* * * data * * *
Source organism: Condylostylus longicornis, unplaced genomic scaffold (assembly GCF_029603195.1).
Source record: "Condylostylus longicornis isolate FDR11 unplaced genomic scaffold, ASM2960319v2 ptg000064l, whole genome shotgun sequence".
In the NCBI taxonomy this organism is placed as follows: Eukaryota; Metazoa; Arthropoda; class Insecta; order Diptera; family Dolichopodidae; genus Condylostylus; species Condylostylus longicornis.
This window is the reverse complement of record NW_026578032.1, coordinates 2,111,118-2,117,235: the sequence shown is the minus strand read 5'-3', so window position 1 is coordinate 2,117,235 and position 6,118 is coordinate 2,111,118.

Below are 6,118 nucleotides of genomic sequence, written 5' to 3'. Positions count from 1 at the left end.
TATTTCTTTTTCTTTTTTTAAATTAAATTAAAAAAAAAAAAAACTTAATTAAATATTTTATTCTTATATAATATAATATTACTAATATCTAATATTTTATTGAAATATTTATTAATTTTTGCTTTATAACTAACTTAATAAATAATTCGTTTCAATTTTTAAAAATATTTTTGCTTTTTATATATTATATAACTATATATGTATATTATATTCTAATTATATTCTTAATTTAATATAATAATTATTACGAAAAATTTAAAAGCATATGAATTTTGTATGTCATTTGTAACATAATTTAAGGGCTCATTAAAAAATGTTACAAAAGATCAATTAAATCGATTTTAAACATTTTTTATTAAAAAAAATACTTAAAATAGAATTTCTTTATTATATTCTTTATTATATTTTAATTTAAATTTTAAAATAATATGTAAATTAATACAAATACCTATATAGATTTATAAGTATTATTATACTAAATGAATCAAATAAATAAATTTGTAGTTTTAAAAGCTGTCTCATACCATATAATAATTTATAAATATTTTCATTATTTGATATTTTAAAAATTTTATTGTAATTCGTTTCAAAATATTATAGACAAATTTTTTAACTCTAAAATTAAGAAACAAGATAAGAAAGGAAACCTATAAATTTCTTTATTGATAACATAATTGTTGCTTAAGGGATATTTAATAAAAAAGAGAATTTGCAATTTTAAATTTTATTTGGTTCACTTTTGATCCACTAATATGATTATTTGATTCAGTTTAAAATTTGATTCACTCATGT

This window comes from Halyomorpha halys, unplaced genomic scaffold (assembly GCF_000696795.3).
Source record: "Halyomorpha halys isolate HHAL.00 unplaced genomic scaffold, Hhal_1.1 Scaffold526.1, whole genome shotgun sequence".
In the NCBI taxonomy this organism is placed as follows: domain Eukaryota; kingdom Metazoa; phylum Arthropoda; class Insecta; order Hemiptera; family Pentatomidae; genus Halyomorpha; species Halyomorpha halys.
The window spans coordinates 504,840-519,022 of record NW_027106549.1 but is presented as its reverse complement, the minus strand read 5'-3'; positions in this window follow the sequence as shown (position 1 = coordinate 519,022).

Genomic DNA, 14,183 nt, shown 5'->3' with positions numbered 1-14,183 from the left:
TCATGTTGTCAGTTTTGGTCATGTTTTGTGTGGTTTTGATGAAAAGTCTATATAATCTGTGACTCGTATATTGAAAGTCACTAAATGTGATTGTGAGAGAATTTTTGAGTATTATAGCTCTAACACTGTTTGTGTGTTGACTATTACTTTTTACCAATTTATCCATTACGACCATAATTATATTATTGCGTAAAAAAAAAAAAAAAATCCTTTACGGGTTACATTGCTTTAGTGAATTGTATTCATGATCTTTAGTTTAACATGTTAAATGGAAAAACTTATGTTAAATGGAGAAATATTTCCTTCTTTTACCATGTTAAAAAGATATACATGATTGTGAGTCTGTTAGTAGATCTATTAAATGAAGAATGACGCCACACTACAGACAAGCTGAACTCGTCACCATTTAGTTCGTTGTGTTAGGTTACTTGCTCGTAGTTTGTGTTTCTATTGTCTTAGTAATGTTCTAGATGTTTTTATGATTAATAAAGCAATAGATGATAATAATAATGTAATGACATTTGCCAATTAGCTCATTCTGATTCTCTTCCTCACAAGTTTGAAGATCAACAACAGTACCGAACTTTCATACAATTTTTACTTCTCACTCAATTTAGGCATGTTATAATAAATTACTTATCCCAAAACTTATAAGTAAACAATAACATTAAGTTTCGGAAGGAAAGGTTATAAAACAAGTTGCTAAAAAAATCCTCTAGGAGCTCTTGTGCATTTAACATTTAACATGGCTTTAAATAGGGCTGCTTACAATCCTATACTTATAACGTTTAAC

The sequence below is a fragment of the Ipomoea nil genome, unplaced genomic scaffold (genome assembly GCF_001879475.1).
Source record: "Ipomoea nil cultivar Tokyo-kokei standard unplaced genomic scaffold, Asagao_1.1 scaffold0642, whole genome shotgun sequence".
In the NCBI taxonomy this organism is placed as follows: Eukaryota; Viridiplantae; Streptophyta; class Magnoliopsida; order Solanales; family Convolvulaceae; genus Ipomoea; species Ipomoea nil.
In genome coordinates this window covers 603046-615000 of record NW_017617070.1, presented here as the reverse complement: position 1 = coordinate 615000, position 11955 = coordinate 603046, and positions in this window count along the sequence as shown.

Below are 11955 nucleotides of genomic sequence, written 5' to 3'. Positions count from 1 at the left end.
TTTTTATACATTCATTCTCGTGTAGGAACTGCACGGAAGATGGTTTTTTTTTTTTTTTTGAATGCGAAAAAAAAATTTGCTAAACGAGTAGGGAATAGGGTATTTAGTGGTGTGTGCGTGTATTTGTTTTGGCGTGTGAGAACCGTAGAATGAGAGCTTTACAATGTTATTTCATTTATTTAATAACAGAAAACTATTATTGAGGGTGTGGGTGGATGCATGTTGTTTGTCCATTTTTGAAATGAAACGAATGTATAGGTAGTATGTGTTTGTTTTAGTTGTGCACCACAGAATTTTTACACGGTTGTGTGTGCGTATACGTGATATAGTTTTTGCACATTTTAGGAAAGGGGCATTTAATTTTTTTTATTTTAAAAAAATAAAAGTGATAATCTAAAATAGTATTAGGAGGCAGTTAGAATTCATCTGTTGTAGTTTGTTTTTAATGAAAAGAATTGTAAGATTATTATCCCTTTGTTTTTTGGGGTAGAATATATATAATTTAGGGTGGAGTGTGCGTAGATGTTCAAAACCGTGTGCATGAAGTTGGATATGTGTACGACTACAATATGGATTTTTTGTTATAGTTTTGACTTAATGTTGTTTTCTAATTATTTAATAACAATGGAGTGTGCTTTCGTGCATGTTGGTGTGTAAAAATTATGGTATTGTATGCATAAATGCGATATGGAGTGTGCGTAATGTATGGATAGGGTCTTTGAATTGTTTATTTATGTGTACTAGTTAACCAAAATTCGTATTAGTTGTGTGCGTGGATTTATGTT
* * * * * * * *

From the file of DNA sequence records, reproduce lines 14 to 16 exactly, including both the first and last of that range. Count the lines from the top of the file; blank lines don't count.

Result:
Source record: "Ipomoea nil cultivar Tokyo-kokei standard unplaced genomic scaffold, Asagao_1.1 scaffold0642, whole genome shotgun sequence".
In the NCBI taxonomy this organism is placed as follows: Eukaryota; Viridiplantae; Streptophyta; class Magnoliopsida; order Solanales; family Convolvulaceae; genus Ipomoea; species Ipomoea nil.
In genome coordinates this window covers 603046-615000 of record NW_017617070.1, presented here as the reverse complement: position 1 = coordinate 615000, position 11955 = coordinate 603046, and positions in this window count along the sequence as shown.